user $gpg --verify install--minimal-20141204.iso.DIGESTS.asc
gpg: Signature made Fri 05 Dec 2014 02:42:44 AM CET
gpg:                using RSA key 0xBB572E0E2D182910
gpg: Good signature from "Gentoo Linux Release Engineering (Automated Weekly Release Key) <>" [unknown]
gpg: WARNING: This key is not certified with a trusted signature!
gpg:          There is no indication that the signature belongs to the owner.
Primary key fingerprint: 13EB BDBE DE7A 1277 5DFD  B1BA BB57 2E0E 2D18 2910

To be absolutely certain that everything is valid, verify the fingerprint shown with the fingerprint on the Gentoo release engineering page.

With the cryptographic signature validated, next verify the checksum to make sure the downloaded ISO file is not corrupted. The .DIGESTS.asc file contains multiple hashing algorithms, so one of the methods to validate the right one is to first look at the checksum registered in the .DIGESTS.asc file. For instance, to get the SHA512 checksum:

user $grep -A 1 -i sha512 install--minimal-20141204.iso.DIGESTS.asc
364d32c4f8420605f8a9fa3a0fc55864d5b0d1af11aa62b7a4d4699a427e5144b2d918225dfb7c5dec8d3f0fe2cddb7cc306da6f0cef4f01abec33eec74f3024  install--minimal-20141204.iso
0719a8954dc7432750de2e3076c8b843a2c79f5e60defe43fcca8c32ab26681dfb9898b102e211174a895ff4c8c41ddd9e9a00ad6434d36c68d74bd02f19b57f  install--minimal-20141204.iso.CONTENTS

In the above output, two SHA512 checksums are shown - one for the install--minimal-20141204.iso file and one for its accompanying .CONTENTS file. Only the first checksum is of interest, as it needs to be compared with the calculated SHA512 checksum which can be generated as follows:

user $sha512sum install--minimal-20141204.iso
364d32c4f8420605f8a9fa3a0fc55864d5b0d1af11aa62b7a4d4699a427e5144b2d918225dfb7c5dec8d3f0fe2cddb7cc306da6f0cef4f01abec33eec74f3024  install--minimal-20141204.iso

As both checksums match, the file is not corrupted and the installation can continue.


Of course, with just an ISO file downloaded, the Gentoo Linux installation cannot be started. The ISO file needs to be burned on a CD to boot from, and in such a way that its contents is burned on the CD, not just the file itself. Below a few common methods are described - a more elaborate set of instructions can be found in Our FAQ on burning an ISO file.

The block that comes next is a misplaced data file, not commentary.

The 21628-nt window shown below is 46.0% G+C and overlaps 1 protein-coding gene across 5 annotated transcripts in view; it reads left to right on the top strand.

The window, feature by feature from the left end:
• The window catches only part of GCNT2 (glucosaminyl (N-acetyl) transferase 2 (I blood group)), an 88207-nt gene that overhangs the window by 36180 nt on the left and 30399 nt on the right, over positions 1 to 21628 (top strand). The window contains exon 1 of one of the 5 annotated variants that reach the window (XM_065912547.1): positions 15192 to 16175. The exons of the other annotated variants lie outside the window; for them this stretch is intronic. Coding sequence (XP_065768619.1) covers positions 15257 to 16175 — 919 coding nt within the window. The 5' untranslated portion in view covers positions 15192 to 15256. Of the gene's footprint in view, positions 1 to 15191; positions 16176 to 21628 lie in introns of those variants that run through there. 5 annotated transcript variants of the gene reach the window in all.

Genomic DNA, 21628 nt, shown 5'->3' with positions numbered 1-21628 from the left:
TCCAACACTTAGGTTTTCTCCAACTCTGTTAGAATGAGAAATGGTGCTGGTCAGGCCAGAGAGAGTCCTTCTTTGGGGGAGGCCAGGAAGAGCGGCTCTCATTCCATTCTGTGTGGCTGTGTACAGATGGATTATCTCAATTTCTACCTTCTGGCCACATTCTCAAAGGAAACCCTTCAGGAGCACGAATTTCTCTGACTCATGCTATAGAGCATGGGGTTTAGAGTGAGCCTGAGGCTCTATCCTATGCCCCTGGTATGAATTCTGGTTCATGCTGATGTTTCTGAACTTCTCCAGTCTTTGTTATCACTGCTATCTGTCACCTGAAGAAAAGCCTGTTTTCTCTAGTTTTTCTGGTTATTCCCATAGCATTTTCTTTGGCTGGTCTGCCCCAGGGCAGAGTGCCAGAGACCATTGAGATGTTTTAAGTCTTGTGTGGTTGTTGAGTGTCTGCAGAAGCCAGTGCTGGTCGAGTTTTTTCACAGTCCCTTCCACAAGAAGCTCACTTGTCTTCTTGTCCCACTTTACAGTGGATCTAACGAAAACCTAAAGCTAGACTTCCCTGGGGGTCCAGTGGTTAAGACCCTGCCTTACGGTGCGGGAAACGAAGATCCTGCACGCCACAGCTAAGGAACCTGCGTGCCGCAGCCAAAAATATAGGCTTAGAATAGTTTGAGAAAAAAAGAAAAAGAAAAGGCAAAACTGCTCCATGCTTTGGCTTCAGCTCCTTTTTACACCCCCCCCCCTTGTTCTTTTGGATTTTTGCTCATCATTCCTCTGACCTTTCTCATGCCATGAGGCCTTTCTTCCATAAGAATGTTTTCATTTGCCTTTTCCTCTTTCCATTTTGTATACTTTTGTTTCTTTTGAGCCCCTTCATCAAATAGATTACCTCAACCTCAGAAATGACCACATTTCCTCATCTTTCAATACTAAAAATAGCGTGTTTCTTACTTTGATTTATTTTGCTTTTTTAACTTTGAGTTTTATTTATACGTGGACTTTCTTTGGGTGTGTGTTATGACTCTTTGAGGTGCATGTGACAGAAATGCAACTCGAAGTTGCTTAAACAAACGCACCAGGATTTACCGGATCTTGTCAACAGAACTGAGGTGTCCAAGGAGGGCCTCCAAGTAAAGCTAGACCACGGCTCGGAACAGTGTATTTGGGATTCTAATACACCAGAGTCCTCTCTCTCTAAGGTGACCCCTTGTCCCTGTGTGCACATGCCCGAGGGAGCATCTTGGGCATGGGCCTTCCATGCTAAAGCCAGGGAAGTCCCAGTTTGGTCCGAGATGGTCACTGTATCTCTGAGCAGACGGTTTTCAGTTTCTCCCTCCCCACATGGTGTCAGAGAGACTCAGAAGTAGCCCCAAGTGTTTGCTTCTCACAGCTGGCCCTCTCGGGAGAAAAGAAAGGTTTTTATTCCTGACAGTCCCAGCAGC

If you wish to burn to USB there is also the ability to do that, there is an excellently written article explaining how to do so

Burning with Microsoft Windows

On Microsoft Windows, a number of tools exist that support burning ISOs on CDs.

  • With EasyCD Creator, select File, Record CD from CD image. Then change the Files of type to ISO image file. Then locate the ISO file and click Open. After clicking on Start recording the ISO image will be burned correctly onto the CD-R.
  • With Nero Burning ROM, cancel the wizard which automatically pops up and select Burn Image from the File menu. Select the image to burn and click Open. Now hit the Burn button and watch the brand new CD being burnt.

Burning with Linux

On Linux, the ISO file can be burned on a CD using the cdrecord command, part of the app-cdr/cdrtools package.

For instance, to burn the ISO file on the CD in the /dev/sr0 device (this is the first CD device on the system - substitute with the right device file if necessary):

user $cdrecord dev=/dev/sr0 install--minimal-20141204.iso

Users that prefer a graphical user interface can use K3B, part of the kde-apps/k3b package. In K3B, go to Tools and use Burn CD Image. Then follow the instructions provided by K3B.

Booting the CD

With the CD burned, the installation of Gentoo Linux can now commence. Put the CD in the drive and reboot the system, making sure that the system now boots from the CD.

On most systems, it is possible to change the boot order at boot time once, such as by pressing F5, F8 or Esc (Escape) before the system starts booting the operating system. How to achieve this is specific to each system, so consult the system documentation of the computer if uncertain.

Once booted, the installation CD will greet the user with a root prompt, indicating that the system is waiting for further input:

root # 

This is the command-line prompt which will be used to install Gentoo Linux from in the next set of sections.